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Russian Layered Herring And Vegetable Salad
Jewish Food: The World at Table by Matthew Goodman
The name of this dish literally means 'herring in a winter coat,' an evocative way of describing the heavy layering of vegetables that cover the herring. This recipe, given to me by Zell Schulman, author of the cookbook 'Passover Seders Made Simple,' comes from Zell's friend Nadezhda Zaretzky. Now living in Cincinnati, Ohio, Nadezhda Zaretzky was once a pediatrician in Odessa, Russia. She recalls how this dish was often served by Soviet Jews on Shabbat and after Yom Kippur, when Jewish rituals had to be practiced in secret.
• Schmaltz herring fillets, totaling about 12 ounces
• Milk for soaking
• 2 pounds russet potatoes, peeled, boiled until tender, and diced
• 12 ounces canned pickled beets, drained and diced
• 2 Granny Smith apples, grated
• 1 cup mayonnaise
• 2 carrots, peeled and grated
• 3 hard-boiled eggs, chopped
• 1 large onion, finely chopped
• 1 1/2 to 2 cups chopped fresh flat-leaf parsley
• Slices of rye or pumpernickel bread for accompaniment
1. Place the herring in a large bowl and add milk to cover. Soak for 30 minutes in the refrigerator, then drain. Finely chop the herring and set aside.
2. In the center of a medium platter, arrange half of the potatoes into a circle about 8 inches in diameter. Top this with a layer of half the pickled beets and then a layer of half the apples. Spread a thin layer of mayonnaise over the apples. Add a layer of half the carrots, followed with a layer of half the eggs, a layer of half the onions, and finally all of the chopped herring.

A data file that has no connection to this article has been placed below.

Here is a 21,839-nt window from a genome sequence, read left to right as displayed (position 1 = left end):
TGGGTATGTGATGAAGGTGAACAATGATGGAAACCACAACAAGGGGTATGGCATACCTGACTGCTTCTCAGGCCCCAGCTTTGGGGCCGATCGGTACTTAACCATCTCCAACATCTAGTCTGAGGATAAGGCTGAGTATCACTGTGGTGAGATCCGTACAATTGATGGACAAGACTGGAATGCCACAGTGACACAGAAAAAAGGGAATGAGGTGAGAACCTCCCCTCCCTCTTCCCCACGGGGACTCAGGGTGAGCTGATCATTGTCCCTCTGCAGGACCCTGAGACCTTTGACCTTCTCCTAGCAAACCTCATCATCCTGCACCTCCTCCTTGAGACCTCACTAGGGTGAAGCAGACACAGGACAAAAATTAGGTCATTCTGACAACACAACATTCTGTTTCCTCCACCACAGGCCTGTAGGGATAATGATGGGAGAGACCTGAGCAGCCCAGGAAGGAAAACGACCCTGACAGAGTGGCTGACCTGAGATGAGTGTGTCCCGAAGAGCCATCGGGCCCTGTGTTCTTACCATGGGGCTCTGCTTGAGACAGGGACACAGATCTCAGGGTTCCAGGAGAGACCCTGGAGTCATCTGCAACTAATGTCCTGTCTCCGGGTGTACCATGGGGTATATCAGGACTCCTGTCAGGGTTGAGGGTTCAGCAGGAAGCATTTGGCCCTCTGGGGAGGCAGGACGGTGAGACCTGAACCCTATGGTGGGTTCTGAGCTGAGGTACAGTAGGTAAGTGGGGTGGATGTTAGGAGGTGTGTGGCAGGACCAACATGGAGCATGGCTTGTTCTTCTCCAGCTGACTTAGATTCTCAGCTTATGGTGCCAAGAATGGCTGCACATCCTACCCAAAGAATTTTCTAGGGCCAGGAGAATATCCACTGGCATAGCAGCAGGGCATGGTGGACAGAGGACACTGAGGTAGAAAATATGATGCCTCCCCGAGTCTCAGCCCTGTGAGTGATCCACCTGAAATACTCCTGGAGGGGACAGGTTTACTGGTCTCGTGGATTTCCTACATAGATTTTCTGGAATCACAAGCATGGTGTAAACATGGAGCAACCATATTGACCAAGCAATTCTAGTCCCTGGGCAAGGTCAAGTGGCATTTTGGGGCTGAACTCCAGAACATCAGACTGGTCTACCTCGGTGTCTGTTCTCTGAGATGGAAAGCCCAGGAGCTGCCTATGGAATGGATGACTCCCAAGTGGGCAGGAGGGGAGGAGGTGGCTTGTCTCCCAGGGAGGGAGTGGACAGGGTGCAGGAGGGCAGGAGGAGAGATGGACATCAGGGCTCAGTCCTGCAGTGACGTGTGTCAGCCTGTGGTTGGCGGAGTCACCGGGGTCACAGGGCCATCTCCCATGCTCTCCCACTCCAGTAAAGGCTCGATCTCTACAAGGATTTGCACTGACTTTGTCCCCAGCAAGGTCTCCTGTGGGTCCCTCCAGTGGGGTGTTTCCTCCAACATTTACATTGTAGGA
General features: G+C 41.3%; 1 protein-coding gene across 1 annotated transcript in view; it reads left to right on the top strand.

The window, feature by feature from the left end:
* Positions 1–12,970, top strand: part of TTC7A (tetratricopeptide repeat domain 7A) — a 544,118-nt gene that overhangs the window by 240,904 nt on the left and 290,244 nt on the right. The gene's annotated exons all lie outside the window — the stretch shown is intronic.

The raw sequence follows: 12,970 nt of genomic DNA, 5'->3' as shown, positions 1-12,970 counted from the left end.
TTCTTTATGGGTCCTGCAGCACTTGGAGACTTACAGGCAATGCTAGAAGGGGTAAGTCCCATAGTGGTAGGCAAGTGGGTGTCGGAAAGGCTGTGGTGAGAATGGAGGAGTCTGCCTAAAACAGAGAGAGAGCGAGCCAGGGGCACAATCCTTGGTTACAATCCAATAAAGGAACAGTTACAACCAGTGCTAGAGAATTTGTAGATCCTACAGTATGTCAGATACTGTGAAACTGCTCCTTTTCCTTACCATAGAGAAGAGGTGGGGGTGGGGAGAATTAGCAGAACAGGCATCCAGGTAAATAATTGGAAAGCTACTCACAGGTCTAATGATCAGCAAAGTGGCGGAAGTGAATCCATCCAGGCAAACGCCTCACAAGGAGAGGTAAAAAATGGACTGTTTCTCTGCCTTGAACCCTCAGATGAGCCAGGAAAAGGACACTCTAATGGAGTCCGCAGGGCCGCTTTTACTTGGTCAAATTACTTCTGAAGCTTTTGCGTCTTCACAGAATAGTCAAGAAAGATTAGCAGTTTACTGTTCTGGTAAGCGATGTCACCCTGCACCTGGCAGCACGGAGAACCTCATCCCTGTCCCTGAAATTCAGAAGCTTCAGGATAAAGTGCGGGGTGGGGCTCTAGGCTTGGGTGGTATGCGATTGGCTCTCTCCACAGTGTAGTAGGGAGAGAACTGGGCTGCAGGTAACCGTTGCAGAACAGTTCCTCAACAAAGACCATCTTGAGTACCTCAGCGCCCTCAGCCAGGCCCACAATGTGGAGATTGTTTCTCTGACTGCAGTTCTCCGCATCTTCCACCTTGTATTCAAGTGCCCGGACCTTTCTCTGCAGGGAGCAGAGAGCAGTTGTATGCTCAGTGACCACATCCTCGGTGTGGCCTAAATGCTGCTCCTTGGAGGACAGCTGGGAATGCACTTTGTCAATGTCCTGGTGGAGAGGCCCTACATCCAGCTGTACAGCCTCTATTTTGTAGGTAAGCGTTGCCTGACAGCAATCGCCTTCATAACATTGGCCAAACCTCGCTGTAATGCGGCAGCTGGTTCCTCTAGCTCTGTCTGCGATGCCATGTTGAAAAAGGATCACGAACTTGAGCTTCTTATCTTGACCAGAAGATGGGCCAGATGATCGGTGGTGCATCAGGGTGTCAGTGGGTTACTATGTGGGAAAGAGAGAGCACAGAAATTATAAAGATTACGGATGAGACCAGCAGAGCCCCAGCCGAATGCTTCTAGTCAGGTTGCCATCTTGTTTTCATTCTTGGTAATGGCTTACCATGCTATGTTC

3. Cover the herring with a layer of the remaining onions, followed by the remaining eggs, and then the remaining carrots. Spread a thin layer of mayonnaise over the carrots. Top this with a layer of the remaining apples, then the remaining pickled beets, and finally the remaining potatoes. Coat the entire salad with the remaining mayonnaise. Garnish the stacked salad with the parsley. Cover loosely with plastic wrap and refrigerate several hours or overnight. Slice into wedges and serve with slices of iye or pumpernickel bread.
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